Coronavirus, a virus originating in China which has already killed 1,770 people has shaken up the markets. Not only the virus has infected 64,437 people worldwide, but it has hindered the world’s markets.
Not only has the epidemic strongly affected the markets of Beijing and Hong Kong, but it has also had an international impact, especially in the manufacturing and medical industries.
As a result, local indexes have dropped. On 17 February, Japanese Nikkei took a dip of -1.4% and the Singapore STI fell 0.49%. Nonetheless, China has announced that 700 US imported products will be eligible for tariff exemption starting 2 March, which might reduce the tension between Washington and Beijing.
Asian markets are weakened
Chinese pandemic coronavirus – also called COVID-19 not only has weakened Asia’s stability, but it has also weakened Asian markets. On Monday, 17 February, Sydney’s S&P ASX/200 XJO was down 0.16%, South Korea’s Kospi lost 1.48% and Hang Seng was down 1.45%
According to Le Figaro: “Shanghai closed on Monday, February 10th with a fall of 7.72% while Shenzhen plunged 8.41%, its biggest drop since the stock market crash of summer 2015.”
With more than 1,770 casualties and 42,366 people infected on its territory, China is undergoing an unprecedented health embargo. Not only can the Chinese no longer travel, but the airlines can no longer land there. As a result, tourism is expected to drop between 25% to 30% for Q1.
— Bloomberg (@business) February 12, 2020
In addition, smartphone production is expected to drop 30% in the first quarter. All in all, this is the deepest economic fall the country has experienced since SARS in 2003, according to MSNBC. A few days ago, the World Mobile Congress, the biggest smartphone summit announced it would cancel this year’s edition due to COVID-19.
In Hong Kong, the virus adds to the crisis
The biggest collateral damage in the region is undoubtedly Hong Kong. Already weakened by the political crisis of pro and anti-Beijing for almost all last year, the coronavirus adds a new layer of uncertainty.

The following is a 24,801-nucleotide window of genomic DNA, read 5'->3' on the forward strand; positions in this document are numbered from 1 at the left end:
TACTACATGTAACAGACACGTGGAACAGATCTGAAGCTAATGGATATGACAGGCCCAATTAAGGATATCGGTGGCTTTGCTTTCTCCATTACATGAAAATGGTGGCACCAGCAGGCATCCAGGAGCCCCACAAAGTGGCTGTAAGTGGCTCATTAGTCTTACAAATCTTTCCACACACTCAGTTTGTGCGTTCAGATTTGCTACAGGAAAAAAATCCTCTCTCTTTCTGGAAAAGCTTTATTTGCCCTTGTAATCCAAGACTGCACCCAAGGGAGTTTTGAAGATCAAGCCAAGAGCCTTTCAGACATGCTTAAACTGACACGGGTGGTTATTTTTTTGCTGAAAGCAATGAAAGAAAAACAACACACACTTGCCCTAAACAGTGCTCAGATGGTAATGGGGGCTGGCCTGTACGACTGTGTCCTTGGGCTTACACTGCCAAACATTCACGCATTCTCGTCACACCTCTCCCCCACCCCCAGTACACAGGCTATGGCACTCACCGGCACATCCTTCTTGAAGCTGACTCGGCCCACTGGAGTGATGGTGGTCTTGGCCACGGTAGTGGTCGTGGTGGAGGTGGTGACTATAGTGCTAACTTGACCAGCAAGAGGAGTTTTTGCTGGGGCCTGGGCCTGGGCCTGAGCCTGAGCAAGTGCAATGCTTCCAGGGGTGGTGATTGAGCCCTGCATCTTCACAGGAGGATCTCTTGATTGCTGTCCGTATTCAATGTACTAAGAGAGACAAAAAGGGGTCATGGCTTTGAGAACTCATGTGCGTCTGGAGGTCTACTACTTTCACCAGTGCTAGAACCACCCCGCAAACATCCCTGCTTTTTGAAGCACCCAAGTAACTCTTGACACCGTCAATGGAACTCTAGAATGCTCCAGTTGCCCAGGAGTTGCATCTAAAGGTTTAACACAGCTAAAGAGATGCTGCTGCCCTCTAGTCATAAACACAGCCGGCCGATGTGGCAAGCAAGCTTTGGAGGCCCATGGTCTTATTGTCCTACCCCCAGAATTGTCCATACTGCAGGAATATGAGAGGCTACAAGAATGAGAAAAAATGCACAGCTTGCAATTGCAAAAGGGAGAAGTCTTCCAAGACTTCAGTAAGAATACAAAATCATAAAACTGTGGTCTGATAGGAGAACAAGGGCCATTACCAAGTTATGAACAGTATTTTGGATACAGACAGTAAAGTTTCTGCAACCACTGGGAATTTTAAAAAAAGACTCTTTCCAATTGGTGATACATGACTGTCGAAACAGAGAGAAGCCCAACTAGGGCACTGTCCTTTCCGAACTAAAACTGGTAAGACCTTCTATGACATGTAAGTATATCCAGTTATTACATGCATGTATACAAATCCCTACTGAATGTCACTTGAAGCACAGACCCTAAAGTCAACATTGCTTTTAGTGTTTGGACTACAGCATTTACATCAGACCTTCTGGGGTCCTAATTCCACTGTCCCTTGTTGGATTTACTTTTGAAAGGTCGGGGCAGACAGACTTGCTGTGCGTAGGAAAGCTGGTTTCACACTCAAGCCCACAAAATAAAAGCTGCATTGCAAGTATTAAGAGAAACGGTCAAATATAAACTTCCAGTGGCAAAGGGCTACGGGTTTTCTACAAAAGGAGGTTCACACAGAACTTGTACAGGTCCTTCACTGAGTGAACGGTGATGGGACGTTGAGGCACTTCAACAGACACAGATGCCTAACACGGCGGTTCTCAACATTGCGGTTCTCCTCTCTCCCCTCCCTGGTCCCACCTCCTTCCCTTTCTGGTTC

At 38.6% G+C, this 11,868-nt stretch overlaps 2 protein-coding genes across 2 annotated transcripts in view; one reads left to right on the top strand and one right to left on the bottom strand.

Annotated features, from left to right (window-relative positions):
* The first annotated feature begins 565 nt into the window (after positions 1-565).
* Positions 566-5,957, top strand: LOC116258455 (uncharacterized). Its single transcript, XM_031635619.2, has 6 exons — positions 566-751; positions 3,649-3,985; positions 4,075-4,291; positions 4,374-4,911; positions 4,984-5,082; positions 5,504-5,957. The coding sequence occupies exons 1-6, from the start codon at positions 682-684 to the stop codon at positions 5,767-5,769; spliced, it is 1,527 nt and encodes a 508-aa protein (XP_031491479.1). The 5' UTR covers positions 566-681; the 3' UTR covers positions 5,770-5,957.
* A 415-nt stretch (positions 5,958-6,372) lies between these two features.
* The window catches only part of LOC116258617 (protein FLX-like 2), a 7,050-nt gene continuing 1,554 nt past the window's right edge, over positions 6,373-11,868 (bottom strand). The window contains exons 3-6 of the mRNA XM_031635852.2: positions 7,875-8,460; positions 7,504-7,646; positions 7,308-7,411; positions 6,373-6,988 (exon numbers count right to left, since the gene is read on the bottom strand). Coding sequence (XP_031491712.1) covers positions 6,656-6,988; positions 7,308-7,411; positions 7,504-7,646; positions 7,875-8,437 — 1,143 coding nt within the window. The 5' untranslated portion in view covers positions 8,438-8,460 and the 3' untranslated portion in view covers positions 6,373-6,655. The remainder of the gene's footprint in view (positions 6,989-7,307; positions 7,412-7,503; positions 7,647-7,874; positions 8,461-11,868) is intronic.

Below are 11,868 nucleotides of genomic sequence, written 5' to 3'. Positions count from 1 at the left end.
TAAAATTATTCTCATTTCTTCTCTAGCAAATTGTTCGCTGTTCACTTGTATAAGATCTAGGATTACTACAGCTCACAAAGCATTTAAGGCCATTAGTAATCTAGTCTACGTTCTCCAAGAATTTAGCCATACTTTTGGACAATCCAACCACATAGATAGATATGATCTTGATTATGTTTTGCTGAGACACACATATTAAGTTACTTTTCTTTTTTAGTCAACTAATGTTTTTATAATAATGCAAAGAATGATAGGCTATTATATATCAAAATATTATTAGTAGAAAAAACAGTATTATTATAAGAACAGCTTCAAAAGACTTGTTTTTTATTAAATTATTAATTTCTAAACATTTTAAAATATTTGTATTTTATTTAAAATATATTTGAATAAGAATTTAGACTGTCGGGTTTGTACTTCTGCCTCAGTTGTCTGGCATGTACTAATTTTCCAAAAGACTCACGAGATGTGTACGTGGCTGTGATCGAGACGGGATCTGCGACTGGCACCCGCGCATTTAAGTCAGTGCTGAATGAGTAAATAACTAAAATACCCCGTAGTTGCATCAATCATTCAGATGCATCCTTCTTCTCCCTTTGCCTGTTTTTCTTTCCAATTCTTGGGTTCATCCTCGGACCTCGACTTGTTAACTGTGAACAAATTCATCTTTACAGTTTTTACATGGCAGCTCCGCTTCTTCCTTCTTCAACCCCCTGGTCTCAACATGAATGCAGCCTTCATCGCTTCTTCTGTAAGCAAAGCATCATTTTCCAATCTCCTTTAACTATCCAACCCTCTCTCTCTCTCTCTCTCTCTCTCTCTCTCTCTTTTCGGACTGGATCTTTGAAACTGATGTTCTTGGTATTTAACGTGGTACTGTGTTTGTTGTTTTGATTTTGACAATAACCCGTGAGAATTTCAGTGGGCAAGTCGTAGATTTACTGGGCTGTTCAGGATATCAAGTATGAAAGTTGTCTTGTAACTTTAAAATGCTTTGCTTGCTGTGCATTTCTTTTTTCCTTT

As a result, the Hong Kong index dropped 1.54% on February 17th and remains down from the last quarter. In total, Hong Kong could lose nearly $4.2 billion due to the coronavirus.
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Europe is careful, too
In Europe, some countries are more wary than others. In the United Kingdom, the government has declared a “major health emergency”.
As for Germany, it could incur the old continent’s heaviest losses with more than a billion dollars, according to French paper Usine Nouvelle.
Across Europe, the numbers of Chinese tourists have visibly dropped since Beijing banned overseas group tours. Though it's too soon to quantify it precisely, the potential economic impact of the coronavirus is evident nearly everywhere. https://t.co/1VcLgYKb2m
— The New York Times (@nytimes) February 17, 2020
“The coronavirus epidemic has been paralyzing production chains and the exchange of goods and services. It could cost up to $330 million to France for each disrupted week”, explained a specialist in Usine Nouvelle’s story. Also, Chinese tourists have become the largest travelling population in the country, which could impact many industries in many cities, especially Paris.
While China remains the factory of the world, coronavirus could well reduce world GDP by -0.1%, according to the first estimates by specialists.
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